Not long ago, I learned that my sister’s son was going to buy an ipad for his girlfriend using his hard-earned delivery money, his first paid job. I thought of Liang Jizhang’s note to his son, especially those underlined words. I feel unspeakably sad as young people today fail to understand that the only people who truly and unselfishly love them are their parents, who not only give their lives, raised them up, but also have sacrificed so much time and resources for their happiness. It is sad that these young people forget their parents when they get their first paycheck.
The Chinese saying “A man forgets his mother after he gets a wife” should change to “A man forgets his mother after he gets a girlfriend.”
For a long time, I cannot get over the sad feeling over it. I share with my children how I feel about this incident.
I love all these profession-sounding forbidden words, especially from Harvard Medical School, another intimidating one.
Dysthymia refers to “a long-term drone of low-grade depression that lasts for at least two years in adults or one year in children and teens.” It is not as dark as the real depression but too far away from bright color of cheerfulness.
Yet, because of its prolonged tormenting effect, it could keep you from feeling good about everything and keep you from being healthy and productive. You tend to go about your daily life without enthusiasm.
You are suffering from dysthymia if you feel your depressed mood having lingered for more than two months at a time, and you have at least two of these symptoms:
–>overeating or loss of appetite
–>insomnia or sleeping too much
–>tiredness or lack of energy
–>trouble concentrating or making decisions
–>feelings of hopelessness
Of course, with America’s super-trust of authority, Harvard Medical School suggests that you “talk with your doctor. He or she may recommend that you see a mental health professional for the most effective approach.”
I would suggest you read comic books or do something that once brings you joy and excitement or mix with some friends or seek some social gatherings of your kind or set a new goal and get yourself busy or do something good for a change like volunteer among children. Do these activities not once in a while but constantly. In fact, fill your life with anything cheerful and positive for at least a month to see the result.
During the week of 9/24, with many cloudy days and uncertainty coming from one hiring manager, I felt rather low-spirited, eager for some good news to cheer me up.
I learned one young relative of ours just changed his job and doubled his salary in China, which is not enough to change my spirit. They talked about how beautiful girls would be chasing him because of his fat paycheck, etc. I feel so selfish when I should have felt happy for him. Not really.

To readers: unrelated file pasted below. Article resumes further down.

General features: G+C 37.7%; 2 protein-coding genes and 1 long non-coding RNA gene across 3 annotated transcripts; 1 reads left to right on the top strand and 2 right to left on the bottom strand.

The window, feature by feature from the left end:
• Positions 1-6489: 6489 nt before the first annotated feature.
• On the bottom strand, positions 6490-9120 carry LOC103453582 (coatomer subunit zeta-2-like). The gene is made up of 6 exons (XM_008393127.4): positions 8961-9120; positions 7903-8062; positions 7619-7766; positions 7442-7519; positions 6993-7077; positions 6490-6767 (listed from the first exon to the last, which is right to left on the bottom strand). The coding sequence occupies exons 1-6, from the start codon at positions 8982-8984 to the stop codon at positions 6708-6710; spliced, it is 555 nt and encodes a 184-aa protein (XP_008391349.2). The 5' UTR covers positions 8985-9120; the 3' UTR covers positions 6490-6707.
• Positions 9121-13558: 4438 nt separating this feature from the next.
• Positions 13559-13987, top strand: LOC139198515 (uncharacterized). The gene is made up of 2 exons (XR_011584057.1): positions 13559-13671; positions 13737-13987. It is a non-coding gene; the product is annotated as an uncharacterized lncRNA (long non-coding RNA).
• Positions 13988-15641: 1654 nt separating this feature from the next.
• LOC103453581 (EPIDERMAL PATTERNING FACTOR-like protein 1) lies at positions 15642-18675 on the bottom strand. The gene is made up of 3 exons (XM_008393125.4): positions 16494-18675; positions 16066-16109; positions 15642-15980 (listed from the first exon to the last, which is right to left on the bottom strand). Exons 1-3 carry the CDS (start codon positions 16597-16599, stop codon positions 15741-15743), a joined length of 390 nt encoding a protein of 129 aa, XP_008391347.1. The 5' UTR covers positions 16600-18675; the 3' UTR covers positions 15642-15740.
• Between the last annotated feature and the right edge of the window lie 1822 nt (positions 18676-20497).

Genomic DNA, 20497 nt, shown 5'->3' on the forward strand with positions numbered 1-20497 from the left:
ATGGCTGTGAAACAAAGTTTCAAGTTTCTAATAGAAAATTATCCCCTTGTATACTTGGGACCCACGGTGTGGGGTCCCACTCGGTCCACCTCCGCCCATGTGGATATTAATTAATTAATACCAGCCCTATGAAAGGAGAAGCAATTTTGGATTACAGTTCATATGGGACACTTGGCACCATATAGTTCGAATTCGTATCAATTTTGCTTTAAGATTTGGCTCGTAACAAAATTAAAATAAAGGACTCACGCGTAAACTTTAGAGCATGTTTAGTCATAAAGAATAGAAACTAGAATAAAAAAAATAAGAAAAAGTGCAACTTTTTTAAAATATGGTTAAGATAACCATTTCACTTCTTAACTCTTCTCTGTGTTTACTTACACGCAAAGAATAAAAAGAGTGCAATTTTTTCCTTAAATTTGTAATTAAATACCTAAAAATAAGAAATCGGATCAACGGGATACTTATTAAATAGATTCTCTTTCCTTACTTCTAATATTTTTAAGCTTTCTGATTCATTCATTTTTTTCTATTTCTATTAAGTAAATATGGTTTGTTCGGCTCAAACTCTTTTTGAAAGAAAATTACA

On Wednesday, my daughter told me she had some good news. She had a test that day. She did not know the result yet, but her teacher told her she made it to the team. That is, her grade is good enough for the competition team.
Upon hearing this, I feel a lot better now. In fact, the news did lift me up for the day.
Today is the third anniversary for my son and his girlfriend. I guess they started dating on 9/3 three years ago. My son delayed coming back because he wants to mark the day with his girlfriend.
It is indeed something to celebrate when you consider the fact that both of them were really young at that time, one being 19, the other 20, and they have moved from college to New York. After three years, they are still together! Sounds amazing.
I once wrote to my son “open communication and understanding are the key to a good relationship.”
Neither of them know if they can be in the same place next year as both plan on making some career change within the year. One might go to graduate school; the other might move out of the area. Indeed, there is no urgent need for any long term plan as both plan on change and that means so many uncertainties. Still, I wish them happy when they are together.
I can’t believe it is already September. Then again, I love September. This came from a friend of mine. I would think the message fits senior folks more than the younger ones. The message reads like this.
(1) Live a simple life: within one’s means and without being a burden to others. This calls for not having too much desire for material possession.
(2) Go with the natural flow. Don’t force yourself. The boat will straighten itself when it reaches the bridge.
(3) Happy with yourself and with what you have. Keep the child in your heart and understand the tao of the world. Let cheerfulness be your company forever.
What a cheerful one!
–Make peace with your past so it won’t spoil the present.
–Your job won’t take care of you when you are sick. Your friends will. –Stay in touch.
—Forgive everyone for everything.
–What other people think of you is none of your business.
–However good or bad a situation is, it will change.
—Get rid of anything that isn’t useful, beautiful or joyful.
–Envy is a waste of time. You already have all you need.
–The best is yet to come.
–No matter how you feel, get up, dress up and show up.
–Don’t overdo. Keep your limits.
–Your inner most is always happy. So be happy.
–Do the right thing!
–Call your family often.
–Each day do something good to others.
–Try to make at least three people smile each day.
—Don’t waste your precious energy on gossip.
–Don‘t have negative thoughts about things you cannot control.
–Spend time with people over the age of 70 & under the age of 6.
—Life is too short to waste time hating anyone.
–Don’t take yourself so seriously. No one else does.
–Forget issues of the past. Don’t remind your partner with his/her mistakes of the past. This will ruin your present happiness.
–Realize that life is a school and you are here to learn.
–Problems are simply part of the curriculum that appear and fade away like algebra class, but the lessons you learn will last a lifetime.
–You don’t have to win every argument. Agree to disagree.